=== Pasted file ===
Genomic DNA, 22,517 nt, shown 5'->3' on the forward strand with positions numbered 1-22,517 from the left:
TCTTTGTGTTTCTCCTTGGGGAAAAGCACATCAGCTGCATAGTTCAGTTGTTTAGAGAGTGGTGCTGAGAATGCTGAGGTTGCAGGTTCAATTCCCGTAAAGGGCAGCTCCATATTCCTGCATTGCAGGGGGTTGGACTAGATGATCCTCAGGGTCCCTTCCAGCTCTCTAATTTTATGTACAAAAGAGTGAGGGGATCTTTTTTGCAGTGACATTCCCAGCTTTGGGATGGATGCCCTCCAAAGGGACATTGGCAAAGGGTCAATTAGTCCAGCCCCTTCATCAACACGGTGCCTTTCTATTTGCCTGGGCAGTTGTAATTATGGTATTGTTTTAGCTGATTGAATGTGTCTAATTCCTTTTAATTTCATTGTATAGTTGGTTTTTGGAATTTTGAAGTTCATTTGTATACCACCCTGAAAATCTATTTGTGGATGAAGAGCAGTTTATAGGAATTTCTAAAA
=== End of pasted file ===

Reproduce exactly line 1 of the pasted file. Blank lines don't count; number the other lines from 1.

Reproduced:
Genomic DNA, 22,517 nt, shown 5'->3' on the forward strand with positions numbered 1-22,517 from the left: